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The philosophy of home

OPINION: Edward H Spence

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19 May 2011

The Hellenes have been thinking of Home for as long as anyone can remember. And the collective memory of the Greeks goes a long way back. Like tributaries converging to their fountain-head, the idea of home is implicitly about the philosophy of home and firmly embedded in the Greek character.

It is a topic I have been molding in my mind for some time now. Socrates was perhaps one of the first to realise that home was a fundamental and important topic for a philosopher. For Socrates, it was literally a topic of life and death. For did not Socrates choose death as a lesser evil than exile? - An intolerable exile that would have seen him removed in his autumn years from his beloved Athens, where he felt most at home? Although Socrates did choose death over exile, his notion of home is still more ambiguous and complex.

After all, what was home for Socrates? Was it his house and family? Was it the city-state of Athens? Was it Greece? Was it the Agora where he spent most of his days debating his fellow Athenians? Was it his friends? Perhaps it was partly all those things.

But that answer may be incomplete and even misleading. For does not Socrates in Plato's dialogue the Phaedo talk of a different home, a celestial home, moments before he drinks the hemlock?

The home to which those who have lived and practiced a life of philosophy go after they die - and as a final reward, break free from the recurring cycle of re-incarnation that binds them like prisoners to earth. They become one with the realm of the eternal and immutable non-corruptible world of Ideas, later identified by Christians as God's own home.

A home for which we may have a vague "anamnesis" or recollection as Plato suggests in his dialogue the Meno. It is also in Phaedo that Socrates tells us that our human corporeal body is a prison, and death a welcome release to freedom. Philosophy is a preparation for death. Our true home for Socrates and Plato is the world of the eternal Ideas, the realm of the Good and the Beautiful as Diotima, the mysterious woman from Mantinea, intimates so evocatively in Plato's Symposium.

It is that realm that as thinking beings we should consider our ultimate and true home. By contrast, this perishable world of "fleeting sights and sounds" is no more than a shadow of our true home. It is merely the anteroom. We must, as we did before the Great Fall, grow wings and leave this gravity-bound earth to re-join the gods, whom we resemble, in the eternal heaven of Ideas. This is what Socrates tells us by way of a myth in another of Plato's dialogues, that of the Phaedrus.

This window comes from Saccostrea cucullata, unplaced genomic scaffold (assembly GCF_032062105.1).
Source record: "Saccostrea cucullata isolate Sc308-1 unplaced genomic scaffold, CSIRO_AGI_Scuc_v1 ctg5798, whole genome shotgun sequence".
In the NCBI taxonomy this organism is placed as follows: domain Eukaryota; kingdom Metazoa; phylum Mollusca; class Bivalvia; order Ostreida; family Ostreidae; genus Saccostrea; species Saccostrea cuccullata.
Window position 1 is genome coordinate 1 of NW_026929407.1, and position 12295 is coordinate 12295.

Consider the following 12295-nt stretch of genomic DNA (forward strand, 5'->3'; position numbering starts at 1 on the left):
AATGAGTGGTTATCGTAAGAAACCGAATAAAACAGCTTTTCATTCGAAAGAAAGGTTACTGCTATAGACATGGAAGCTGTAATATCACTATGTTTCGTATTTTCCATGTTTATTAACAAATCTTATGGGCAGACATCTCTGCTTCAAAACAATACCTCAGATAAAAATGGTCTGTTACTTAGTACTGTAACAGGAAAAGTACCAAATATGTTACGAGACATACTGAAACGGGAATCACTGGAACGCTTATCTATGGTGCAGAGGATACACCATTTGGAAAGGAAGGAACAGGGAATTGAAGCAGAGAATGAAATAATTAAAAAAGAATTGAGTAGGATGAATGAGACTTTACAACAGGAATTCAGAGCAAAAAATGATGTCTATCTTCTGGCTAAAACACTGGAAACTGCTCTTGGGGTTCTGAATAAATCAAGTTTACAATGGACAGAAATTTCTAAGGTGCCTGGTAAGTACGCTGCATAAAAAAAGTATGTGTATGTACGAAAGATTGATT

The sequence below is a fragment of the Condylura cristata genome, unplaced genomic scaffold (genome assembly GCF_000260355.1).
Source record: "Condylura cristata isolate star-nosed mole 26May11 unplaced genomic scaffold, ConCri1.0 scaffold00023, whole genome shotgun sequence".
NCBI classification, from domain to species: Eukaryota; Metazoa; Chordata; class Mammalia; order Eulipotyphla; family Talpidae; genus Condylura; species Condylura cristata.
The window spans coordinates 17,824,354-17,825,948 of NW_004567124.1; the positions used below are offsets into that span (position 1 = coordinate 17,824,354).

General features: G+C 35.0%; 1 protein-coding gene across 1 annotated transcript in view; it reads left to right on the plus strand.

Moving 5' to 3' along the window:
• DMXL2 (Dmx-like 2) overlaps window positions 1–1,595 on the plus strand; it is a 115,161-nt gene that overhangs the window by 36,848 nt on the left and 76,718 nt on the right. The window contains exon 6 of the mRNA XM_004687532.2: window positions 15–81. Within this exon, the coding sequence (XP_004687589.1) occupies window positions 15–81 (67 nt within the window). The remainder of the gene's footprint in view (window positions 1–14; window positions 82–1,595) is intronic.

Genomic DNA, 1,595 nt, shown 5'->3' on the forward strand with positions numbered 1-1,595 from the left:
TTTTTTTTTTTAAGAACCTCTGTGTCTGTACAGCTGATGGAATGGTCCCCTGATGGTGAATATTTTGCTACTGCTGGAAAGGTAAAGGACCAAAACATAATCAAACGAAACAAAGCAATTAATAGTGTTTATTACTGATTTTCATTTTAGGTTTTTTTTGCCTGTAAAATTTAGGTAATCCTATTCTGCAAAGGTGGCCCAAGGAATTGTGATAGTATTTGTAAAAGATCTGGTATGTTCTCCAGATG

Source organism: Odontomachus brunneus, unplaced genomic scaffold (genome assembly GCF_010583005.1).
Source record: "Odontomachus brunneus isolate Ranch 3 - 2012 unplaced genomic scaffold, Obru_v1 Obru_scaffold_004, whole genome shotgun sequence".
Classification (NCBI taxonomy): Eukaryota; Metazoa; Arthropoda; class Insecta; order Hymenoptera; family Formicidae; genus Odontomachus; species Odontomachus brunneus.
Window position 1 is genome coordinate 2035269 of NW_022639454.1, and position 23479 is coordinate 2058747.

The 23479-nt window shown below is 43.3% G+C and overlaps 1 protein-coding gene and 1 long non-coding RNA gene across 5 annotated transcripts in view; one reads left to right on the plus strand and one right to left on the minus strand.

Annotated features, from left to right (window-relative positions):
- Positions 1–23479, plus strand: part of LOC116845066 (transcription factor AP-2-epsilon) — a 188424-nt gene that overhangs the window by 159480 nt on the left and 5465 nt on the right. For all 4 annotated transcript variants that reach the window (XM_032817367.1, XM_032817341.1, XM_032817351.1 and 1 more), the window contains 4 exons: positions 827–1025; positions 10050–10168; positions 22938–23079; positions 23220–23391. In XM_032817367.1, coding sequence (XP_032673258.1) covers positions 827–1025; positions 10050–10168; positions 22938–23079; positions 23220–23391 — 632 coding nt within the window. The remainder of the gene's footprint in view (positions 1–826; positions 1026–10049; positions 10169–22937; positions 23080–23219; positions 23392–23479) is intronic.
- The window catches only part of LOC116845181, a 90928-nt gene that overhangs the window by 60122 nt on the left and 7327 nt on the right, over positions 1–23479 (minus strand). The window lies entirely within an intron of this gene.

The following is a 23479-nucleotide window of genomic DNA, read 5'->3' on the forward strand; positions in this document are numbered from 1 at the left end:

Notice how close this notion of Platonic Fall resembles that of the Old Testament. Both evoke our primordial longing, our nostalgia, to return to a heavenly paradise, our original and ultimate home. But this is not strictly the sense of home of the Diaspora, the nostalgia of the migrant self-exiles forced through circumstance to live in foreign lands and their enduring yearning to return to their ancestral homes. Odysseus and not Socrates is the prototype exile for this sense of Home.

In Odysseus case the feeling of homelessness is akin to that of restlessness. Being a hopeless Platonist, I can't help but think that ultimately the clich<00E9> "home is where the heart is" is probably true. For Odysseus, home is Ithaca because Penelope is there. And Plato was right to ultimately base his metaphysical philosophy of home, on love.

Love is the continuum on a ladder of ascent from the visceral romantic love of warm embraces and broken hearts to the mystical love of the Good (or God) that makes as whole again. For Plato there's no sharp separation between the two.

It is after all love of another human being that first alerts us to the presence of the Good and drives us to seek it. It is then, in that sublime passage in the Phaedrus that we grow wings again and we fly upwards towards the Good. Love is what provides our true sense of home and helps us feel at home in the world.

It is the everyday objects of love that enchant us and on rare occasions provide us with a glimpse of Platonic Love, an Anamnesis or recollection of our true home of spirit that seems both distant but at the same time strangely familiar and intimately close.

Edward Howlett Spence, Senior Lecturer (Philosophy and Ethics), Centre for Applied Philosophy and Public Ethics, Charles Sturt University.

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